Federal Inland Revenue Service (FIRS) and a first-generation bank have opted for out of court settlement in a N25 billion damages suit brought against them by an indigenous company, Biatemp Ventures Ltd over alleged account manipulation.
The company had sued the bank and FIRS before a Federal High Court, Abuja, demanding N25 billion special and general damages over alleged manipulation of its domiciliary account and illegal withholding of its tax clearance certificate.
Biantemp alleged that the bank manipulated its domiciliary account with over-bloated turnover of over 6.8 million dollar (about N2.4 billion) whereas the deposit made to the account within the period was only 22, 475 dollars (about N786,000).
At the resumed hearing of the matter before Justice Binta Murtala Nyako, counsel to the two defendants informed the court that their clients were interested in settling the matter out of court.
Messrs S.M. Jimmy and N.J. Kalu representing the bank and FIRS respectively prayed the court to adjourn the matter to allow parties further explore the out of court settlement already set in motion.
Counsel to the plaintiff, Lloyd Ekweremadu confirmed the position and did not oppose the request for adjournment.
Ekweremadu said that, though the case was set for the hearing of the motion of the 2nd respondent’s to amend its Statement of Defence, he would not oppose the request for adjournment of the case and confirmed that the respondents had approached his client seeking to settle the case out of court.
Trial Judge, Justice Nyako expressed delight over the development and stressed that the court always encourage parties in disputes to explore alternative resolution options.
The court adjourned the matter till December 2 for the Report of Settlement.
The plaintiff had alleged in the suit that the manipulation of the account was discovered by the FIRS intelligent findings when it filed its 2018 tax return forms and awaiting issuance of its tax clearance certificate.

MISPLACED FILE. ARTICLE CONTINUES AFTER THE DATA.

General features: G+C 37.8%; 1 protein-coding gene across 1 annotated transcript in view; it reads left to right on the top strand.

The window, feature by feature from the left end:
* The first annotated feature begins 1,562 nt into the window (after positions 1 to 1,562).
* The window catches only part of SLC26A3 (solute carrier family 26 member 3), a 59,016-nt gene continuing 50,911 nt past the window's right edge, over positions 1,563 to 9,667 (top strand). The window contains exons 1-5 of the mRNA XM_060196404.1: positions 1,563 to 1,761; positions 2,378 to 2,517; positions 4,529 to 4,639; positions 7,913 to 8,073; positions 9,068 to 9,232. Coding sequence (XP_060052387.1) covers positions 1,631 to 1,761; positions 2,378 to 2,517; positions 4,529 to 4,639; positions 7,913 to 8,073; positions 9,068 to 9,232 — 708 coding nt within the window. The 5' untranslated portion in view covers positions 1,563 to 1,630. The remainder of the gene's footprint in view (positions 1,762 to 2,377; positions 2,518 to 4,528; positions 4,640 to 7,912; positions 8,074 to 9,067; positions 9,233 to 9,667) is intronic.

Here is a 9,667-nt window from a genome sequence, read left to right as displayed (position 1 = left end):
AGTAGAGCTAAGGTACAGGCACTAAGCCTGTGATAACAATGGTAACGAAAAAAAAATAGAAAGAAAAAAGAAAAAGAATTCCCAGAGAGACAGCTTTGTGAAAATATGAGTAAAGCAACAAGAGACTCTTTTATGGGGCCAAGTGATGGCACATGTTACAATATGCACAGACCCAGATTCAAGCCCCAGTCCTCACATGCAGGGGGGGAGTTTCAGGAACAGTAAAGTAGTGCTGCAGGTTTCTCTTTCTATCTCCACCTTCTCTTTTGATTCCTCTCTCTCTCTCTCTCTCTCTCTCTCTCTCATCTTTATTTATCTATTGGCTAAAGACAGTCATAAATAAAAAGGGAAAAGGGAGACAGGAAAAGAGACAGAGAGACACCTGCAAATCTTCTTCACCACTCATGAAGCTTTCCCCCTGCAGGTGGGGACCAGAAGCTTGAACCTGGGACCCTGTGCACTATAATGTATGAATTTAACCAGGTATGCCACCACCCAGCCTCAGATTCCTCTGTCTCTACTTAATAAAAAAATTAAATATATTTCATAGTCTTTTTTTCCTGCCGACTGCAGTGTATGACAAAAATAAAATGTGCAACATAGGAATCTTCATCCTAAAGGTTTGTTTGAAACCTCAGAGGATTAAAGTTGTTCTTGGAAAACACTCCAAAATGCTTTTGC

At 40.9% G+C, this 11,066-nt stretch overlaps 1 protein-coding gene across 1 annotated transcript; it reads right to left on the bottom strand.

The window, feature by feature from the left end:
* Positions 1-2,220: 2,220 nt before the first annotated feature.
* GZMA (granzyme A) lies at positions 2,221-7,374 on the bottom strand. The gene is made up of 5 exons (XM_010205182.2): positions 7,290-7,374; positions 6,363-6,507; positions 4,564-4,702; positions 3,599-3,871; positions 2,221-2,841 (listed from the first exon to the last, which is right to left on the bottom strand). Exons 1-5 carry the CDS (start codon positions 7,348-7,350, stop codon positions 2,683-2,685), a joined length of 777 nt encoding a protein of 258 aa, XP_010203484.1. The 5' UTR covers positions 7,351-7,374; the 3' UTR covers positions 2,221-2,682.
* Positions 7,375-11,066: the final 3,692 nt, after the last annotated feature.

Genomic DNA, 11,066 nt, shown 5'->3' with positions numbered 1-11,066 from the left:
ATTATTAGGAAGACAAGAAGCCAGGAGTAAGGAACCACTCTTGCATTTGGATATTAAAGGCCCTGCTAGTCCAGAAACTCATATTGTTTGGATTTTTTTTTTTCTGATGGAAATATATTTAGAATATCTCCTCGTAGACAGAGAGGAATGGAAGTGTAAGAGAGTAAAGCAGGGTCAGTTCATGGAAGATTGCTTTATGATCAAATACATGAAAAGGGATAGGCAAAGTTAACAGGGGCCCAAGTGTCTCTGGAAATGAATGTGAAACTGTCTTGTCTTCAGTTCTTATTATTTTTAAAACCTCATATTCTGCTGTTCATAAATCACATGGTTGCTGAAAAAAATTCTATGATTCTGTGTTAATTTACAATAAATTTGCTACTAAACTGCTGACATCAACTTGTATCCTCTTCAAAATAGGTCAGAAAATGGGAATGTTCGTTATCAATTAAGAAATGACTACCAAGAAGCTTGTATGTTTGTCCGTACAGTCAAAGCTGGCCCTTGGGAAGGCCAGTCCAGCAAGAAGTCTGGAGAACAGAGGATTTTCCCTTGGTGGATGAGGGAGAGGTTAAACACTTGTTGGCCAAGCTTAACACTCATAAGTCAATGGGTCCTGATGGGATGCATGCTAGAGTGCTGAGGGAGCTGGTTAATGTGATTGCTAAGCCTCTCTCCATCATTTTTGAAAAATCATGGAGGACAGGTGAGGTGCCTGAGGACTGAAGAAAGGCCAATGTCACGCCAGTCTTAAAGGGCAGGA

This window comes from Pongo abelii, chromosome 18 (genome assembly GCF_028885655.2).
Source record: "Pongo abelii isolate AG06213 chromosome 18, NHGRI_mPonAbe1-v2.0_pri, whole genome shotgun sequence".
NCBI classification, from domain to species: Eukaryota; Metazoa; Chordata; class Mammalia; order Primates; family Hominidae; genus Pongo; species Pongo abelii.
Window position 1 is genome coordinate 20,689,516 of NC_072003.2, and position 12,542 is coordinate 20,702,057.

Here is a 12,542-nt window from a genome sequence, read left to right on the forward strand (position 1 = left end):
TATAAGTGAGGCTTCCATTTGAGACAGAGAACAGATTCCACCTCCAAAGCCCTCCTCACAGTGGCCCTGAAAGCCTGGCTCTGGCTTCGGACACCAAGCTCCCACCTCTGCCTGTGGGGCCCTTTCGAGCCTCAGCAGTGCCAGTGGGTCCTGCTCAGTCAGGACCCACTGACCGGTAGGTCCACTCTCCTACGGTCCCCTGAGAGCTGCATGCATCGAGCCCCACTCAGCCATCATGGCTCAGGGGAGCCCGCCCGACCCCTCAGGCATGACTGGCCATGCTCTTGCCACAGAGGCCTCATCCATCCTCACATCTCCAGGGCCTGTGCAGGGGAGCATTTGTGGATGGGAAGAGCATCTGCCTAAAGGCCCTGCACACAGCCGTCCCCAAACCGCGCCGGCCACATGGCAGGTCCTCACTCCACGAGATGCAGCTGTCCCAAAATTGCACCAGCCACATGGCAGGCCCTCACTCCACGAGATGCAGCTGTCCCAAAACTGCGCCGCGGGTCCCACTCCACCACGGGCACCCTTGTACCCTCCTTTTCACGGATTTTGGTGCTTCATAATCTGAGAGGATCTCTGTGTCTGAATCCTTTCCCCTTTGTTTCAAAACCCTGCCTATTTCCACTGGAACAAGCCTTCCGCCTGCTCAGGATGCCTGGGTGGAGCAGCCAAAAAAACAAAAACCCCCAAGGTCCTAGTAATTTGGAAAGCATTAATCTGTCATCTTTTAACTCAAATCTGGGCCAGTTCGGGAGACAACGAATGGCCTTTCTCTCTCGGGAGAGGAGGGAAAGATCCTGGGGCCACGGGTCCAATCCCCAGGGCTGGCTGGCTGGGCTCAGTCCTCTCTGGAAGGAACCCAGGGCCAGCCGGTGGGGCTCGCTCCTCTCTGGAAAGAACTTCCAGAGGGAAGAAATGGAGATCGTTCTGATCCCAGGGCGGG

The plaintiff stated that, rather than issuing the certificate, FIRS accused the company of grossly understating its income.
Specifically, the federal revenue collection agency said its intelligent unit discovered that the company had a turnover of over 6.8 million dollars in its corporate account which was withdrawn by its Chief Executive Officer in about four respective transactions.
FIRS, therefore, requested the company to pay a revised tax liability of about 439,000 dollars before the tax clearance could be issued.
The plaintiff said it was shocked with the discovery by the FIRS because the company never transacted, deposited and withdrew amount of that magnitude in its domiciliary account within the period.
The company said the deposit made to its domiciliary account within the period was only 22,475 dollars being consultancy fee paid by its client, Forte Upstream Services Ltd.
In a statement of defence to the suit, FIRS had indicted the bank claiming that it received from it, the purported over-bloated turnover of the account of the plaintiff.
Specifically, FIRS said that it received from the bank a compact disc containing evidence that the company received a cash flow of over 6.8 million dollars, adding that it acted based on the information provided by the bank.
The bank, on its part, had denied the allegations that it manipulated the account of the plaintiff.
In a statement of defence, the bank claimed: that: “The plaintiff’s account was never at any point in time tampered with, let alone manipulated.”